“One of the questions I always ask students when they read a passage from the Bible is this: ‘What do you hope this text will say?’  It’s a good question for interpreters to ask themselves, because answering it reminds us of the sometimes uncomfortable truth that we always read with expectations. We come to texts, to people, to situations, to the world, looking for something. The question we must ask ourselves is this: are we genuinely open to finding something else? Something we did not expect? Something, perhaps, that we had secretly hoped not to find?”

She continues saying,

“In Germany in the early 1930s, most preachers knew what they needed to say before they even opened the Bible. They felt sure that God was at work in their time. They could see it in the National Socialist youth so full of zeal, the overflowing pews, all of the positive attention the church received from the Nazi leadership. These preachers wrote their sermons without calling any of that into question. They read the Bible, yes, but they did so in the sure confidence that it fully supported their vision of the future. They were certain they had all the answers.  Karl Barth spent his time in the classroom in the early 1930s trying to get young Protestants to lay down their social and political agendas and listen deeply to a Word beyond the fever of those revolutionary days.”

Angela concludes by saying,

“It is easy to look back on what happened in Germany and think we would have done better than the many pastors who supported Hitler’s rise to power. But have we really learned to listen well?…Those of us who believe in a God of surprising grace cannot open the Bible confident that we already know what we will find there — confident that we already have the answers. Maybe the deepest listening is not about answers anyway.”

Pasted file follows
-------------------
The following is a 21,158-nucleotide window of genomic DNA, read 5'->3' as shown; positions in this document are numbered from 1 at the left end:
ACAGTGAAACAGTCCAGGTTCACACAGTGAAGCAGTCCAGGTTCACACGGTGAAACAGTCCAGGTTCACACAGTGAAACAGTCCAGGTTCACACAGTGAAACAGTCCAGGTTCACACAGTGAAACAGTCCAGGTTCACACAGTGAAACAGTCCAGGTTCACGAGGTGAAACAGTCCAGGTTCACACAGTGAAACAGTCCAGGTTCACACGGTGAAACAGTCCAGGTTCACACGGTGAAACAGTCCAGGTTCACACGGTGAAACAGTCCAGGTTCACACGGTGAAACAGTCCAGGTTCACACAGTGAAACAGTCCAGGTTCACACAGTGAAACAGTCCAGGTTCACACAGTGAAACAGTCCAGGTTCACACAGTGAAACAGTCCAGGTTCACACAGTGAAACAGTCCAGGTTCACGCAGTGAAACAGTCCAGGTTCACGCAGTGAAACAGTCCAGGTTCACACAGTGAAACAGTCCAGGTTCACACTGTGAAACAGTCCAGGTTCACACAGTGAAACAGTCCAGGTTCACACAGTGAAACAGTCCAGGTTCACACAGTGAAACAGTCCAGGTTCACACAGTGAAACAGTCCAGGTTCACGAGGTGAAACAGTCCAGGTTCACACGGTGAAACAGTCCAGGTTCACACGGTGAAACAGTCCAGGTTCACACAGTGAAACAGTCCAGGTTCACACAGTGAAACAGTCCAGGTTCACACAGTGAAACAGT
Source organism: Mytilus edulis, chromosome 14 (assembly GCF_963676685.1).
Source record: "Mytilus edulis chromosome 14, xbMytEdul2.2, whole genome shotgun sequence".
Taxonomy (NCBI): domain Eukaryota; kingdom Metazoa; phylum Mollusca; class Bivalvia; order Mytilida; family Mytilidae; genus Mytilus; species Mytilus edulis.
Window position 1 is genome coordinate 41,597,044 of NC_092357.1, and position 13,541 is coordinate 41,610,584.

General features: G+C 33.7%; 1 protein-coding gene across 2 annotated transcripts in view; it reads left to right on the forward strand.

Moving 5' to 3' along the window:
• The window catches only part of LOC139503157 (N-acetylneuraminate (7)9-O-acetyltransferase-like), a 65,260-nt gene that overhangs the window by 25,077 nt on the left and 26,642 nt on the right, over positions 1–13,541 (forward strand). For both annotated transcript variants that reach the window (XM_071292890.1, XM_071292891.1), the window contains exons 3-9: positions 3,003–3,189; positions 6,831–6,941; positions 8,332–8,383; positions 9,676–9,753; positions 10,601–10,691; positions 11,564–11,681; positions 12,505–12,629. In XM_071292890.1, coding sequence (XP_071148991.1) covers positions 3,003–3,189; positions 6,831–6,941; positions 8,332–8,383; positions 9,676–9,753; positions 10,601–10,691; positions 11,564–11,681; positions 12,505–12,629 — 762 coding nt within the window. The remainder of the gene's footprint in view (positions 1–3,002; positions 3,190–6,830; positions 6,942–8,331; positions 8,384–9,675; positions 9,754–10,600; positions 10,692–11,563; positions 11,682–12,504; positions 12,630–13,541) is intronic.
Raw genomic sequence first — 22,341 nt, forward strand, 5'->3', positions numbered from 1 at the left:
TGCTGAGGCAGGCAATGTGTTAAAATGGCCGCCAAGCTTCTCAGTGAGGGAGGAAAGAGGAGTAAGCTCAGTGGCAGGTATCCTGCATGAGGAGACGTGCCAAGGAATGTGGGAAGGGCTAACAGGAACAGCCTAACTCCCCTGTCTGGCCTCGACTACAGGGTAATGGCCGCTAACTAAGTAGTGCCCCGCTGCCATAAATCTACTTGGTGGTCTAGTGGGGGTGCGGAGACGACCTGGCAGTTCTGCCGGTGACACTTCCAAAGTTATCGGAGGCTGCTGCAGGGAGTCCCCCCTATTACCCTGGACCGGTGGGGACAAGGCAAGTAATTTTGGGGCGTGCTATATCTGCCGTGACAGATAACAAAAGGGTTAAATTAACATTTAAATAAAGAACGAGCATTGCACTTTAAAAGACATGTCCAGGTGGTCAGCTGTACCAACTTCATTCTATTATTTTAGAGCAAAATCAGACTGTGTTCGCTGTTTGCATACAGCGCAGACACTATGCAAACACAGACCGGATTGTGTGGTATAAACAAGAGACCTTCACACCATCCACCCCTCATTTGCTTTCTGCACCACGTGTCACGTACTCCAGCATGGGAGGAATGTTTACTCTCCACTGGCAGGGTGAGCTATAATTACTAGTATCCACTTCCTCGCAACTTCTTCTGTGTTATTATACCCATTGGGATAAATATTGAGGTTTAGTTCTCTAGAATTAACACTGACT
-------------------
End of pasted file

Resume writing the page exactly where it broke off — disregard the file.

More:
ECO runs dangerously close to making an idol out of its essential tenets by requiring its ordained leaders to be bound by them in a way that precludes any room for the Spirit to prompt a new understanding.

In October Highland Park Presbyterian Church, Texas’ largest PC(USA) congregation, voted to be dismissed to ECO.  Shortly there after The Reverend Joseph Clifford of First Presbyterian Church PC(USA), whose own congregation had helped plant Highland Park Presbyterian in the 1920s, wrote “A Response to HPPC’s Decision” for dismissal.  He concluded his letter by saying,

“Some see our lack of defined “essential tenets” as a lack of core theological beliefs.  I do not.  It  keeps our theology in proper perspective to the sovereignty of God and the Lordship of Jesus Christ.  So we debate essential tenets of the faith.  We hold to the sovereignty of God in all things, and we debate what that means.  We point to the total depravity of humanity, and we debate what that means.  We debate predestination and its impact on the important decisions of discipleship.  This does not mean we lack core theological beliefs, rather we refuse to make an idol out of our theology.”

Trinity, let’s stay PC(USA)